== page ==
In top form
More power, more torque, more efficiency: The new turbocharged engines in the 911
The end of one game is the beginning of the next. The 911 development team has taken this old German saying from the world of sports to heart. Immediately after the current generation of the
Elite athletes define themselves by impressive numbers. Take the 272 kW (370 hp) 911
1 VarioCam Plus
In the new boxer engines, the valve timing for the camshafts is variable on the intake and exhaust sides. The lift for the intake valves can be varied as well.
2 Water pump
A dynamic water pump helps the engine reach its operating temperature more quickly after the start.
An iron-based coating of the cylinder liners ensures extremely low friction and low oil consumption.
4 Direct fuel injection
The fuel injectors are positioned centrally and inject the fuel at pressures of up to 250 bar.
Two turbochargers ensure consistently high torque between 1,700 and 5,000 rpm.
6 Charge-air cooling
The compressed air behind the turbocharger is cooled with ambient air to improve performance.
“How are these significant performance and efficiency gains achieved?” To answer the question, Thomas Krickelberg picks up a piece of paper that explains it all. He’s in charge of project management for the 911 power trains. The sheet shows the torque curve of the new three-liter boxer engine generation being used in the 911
Achieving that goal was a major priority for the engineers. The objective: minimizing turbo lag. A whole series of measures was implemented to make it happen. For instance,
Because the two turbo-chargers are positioned near the cylinder heads, very little exhaust energy is lost and throttle response is improved.
An electro-pneumatic wastegate actuator ensures rapid regulation of the exhaust flow.
3 Turbine wheel
The turbine wheel is driven by the exhaust flow and transmits the kinetic energy to the compressor wheel positioned on the same shaft.
4 Compressor wheel
The compressor wheel ensures that the intake air reaches the combustion chamber with overpressure.
For the overall performance of a turbo engine, cooling the charge air is crucial: when compressed, the intake air temperature rises, which results in unfavorable air expansion, reducing the number of oxygen molecules that are required for combustion to reach the combustion chamber. On account of ambient air, performance would suffer without additional cooling. The challenge was to get the requisite cooling air to the charge-air coolers without significantly widening the rear end of the car. An extensive redesign—albeit a barely noticeable one from the outside—was the result.
The outside air required to cool the charge air flows from the front of the rear spoiler.
Two heat exchangers ensure significant cooling of the charge-air temperature.
The cooling air leaves the engine compartment through two outlets in the rear bumper. They are designed to generate a pressure difference.
As much as the turbocharging garners the attention, it is just one aspect of the new boxer engine generation. After all, when it comes to what’s new with these powertrains, the answer is practically everything. Take the direct fuel injection. For the first time, the fuel injectors are positioned centrally, that is, the injector is located directly between the four intake and exhaust valves. It propels the fuel into the cylinder at up to 250 bar, atomized into minuscule drops. This helps to distribute the fuel evenly in the combustion chamber, with smaller deposits on the walls, enabling better and cleaner combustion. The 911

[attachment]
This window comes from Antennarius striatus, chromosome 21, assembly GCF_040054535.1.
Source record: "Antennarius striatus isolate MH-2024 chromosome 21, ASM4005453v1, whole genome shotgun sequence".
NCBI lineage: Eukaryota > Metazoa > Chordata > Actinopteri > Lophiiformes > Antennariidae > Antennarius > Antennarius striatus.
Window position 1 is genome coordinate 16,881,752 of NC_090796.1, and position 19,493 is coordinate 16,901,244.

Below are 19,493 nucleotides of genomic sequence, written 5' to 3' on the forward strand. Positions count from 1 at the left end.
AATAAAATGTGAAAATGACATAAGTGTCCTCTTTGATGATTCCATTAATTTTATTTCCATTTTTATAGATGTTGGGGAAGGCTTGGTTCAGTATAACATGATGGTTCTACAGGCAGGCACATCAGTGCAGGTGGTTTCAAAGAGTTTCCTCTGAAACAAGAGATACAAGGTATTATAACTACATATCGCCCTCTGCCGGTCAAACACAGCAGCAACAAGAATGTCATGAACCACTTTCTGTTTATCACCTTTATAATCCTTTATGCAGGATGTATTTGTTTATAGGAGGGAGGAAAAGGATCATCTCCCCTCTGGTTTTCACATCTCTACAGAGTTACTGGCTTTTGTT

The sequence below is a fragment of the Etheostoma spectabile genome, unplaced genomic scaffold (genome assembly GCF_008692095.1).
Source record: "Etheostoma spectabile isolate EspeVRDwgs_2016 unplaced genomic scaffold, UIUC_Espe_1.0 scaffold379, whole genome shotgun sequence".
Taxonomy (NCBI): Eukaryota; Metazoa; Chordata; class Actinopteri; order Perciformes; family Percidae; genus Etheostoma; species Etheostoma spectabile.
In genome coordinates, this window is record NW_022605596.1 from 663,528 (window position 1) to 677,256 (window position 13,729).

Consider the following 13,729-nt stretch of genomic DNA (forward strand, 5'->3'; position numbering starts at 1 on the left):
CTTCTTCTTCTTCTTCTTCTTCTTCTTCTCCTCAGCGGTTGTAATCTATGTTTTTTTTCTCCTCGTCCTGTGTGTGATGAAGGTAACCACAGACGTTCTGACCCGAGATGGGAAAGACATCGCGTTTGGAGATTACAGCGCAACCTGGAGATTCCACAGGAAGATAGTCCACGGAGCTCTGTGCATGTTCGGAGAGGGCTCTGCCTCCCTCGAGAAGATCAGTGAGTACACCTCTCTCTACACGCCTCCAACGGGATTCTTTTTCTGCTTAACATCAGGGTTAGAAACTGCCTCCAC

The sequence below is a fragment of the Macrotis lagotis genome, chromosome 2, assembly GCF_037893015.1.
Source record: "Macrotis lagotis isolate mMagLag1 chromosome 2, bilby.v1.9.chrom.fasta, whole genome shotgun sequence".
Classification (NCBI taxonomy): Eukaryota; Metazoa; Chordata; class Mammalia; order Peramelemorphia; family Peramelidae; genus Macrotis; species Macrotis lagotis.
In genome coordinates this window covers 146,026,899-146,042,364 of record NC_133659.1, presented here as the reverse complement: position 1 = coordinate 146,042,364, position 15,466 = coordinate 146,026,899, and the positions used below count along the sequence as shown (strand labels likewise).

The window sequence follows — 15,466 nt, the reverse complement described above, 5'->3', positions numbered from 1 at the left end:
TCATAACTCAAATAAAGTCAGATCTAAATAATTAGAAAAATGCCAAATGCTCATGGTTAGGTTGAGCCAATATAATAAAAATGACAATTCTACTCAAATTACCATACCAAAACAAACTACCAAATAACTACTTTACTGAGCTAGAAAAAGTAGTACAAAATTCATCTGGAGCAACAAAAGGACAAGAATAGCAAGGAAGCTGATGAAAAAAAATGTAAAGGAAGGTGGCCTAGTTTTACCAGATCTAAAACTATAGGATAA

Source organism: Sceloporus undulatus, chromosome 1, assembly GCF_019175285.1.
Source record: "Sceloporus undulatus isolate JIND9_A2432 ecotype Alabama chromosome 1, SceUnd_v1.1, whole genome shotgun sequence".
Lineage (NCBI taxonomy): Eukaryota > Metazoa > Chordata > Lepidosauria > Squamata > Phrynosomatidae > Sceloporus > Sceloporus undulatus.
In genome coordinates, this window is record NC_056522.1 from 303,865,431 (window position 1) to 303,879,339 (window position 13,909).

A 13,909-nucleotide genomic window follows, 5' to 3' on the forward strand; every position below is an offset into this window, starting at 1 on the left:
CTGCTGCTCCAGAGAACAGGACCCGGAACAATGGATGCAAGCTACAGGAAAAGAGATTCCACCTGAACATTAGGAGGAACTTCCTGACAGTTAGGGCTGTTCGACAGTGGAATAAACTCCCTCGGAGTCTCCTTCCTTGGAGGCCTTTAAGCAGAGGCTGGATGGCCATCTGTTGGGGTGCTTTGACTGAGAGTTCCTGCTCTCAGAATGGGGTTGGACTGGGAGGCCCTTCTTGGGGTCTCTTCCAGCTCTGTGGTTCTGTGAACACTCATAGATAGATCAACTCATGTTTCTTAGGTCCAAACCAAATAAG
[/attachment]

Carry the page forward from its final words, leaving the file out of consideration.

In the mechanical part of the new engines, the objective was the lowest-possible weight and friction. The new crankcase unites both characteristics. The previous crankcase, made of a material with higher silicon content, was replaced with a low-alloy aluminum cast material. Thanks to the use of an innovative coating system, it is possible to do without heavy gray cast iron sleeves. Iron particles are applied to the mechanically roughened guide surfaces. The resulting surface is not only robust and resistant to fluctuating fuel qualities, but is also very low-friction. The entire cylinder crankcase weighs 1.5 kilograms less than before. Another 2 kilos are saved through the use of a composite oil pan and the omission of a secondary air system for emission control.
1 Optimal airflow
The new 911
At low engine loads, flaps in front of the radiator close to reduce drag.
A new manufacturing method reduces the weight of the wheels, boosting both efficiency and comfort.
Lightweight construction is especially effective in reducing unsprung mass, for example at the wheels. The new 20-inch wheels don’t just look sleek and sprightly, but are also especially light thanks to a production process known as flow-forming. The process allows wall thicknesses that can otherwise only be achieved through forging processes—saving several hundred grams per wheel. On the rear axle, the wheels are half an inch wider—not least to put the imposing torque on the road safely. The rear wheels in the standard version are wider at 295/35 than was previously the case (285/35).
More muscular in appearance, agility has made gains as well, in particular when one adds the optional rear-axle steering. Opposite-direction steering simplifies parking by reducing the turning circle by up to 50 centimeters. At speeds over 80 km/h, the rear wheels steer in the same direction as the front wheels. The effect stabilizes the vehicle in fast corners or during rapid lane changes. Once again, one might conclude that we are witnessing the best 911 …
By Johannes Winterhagen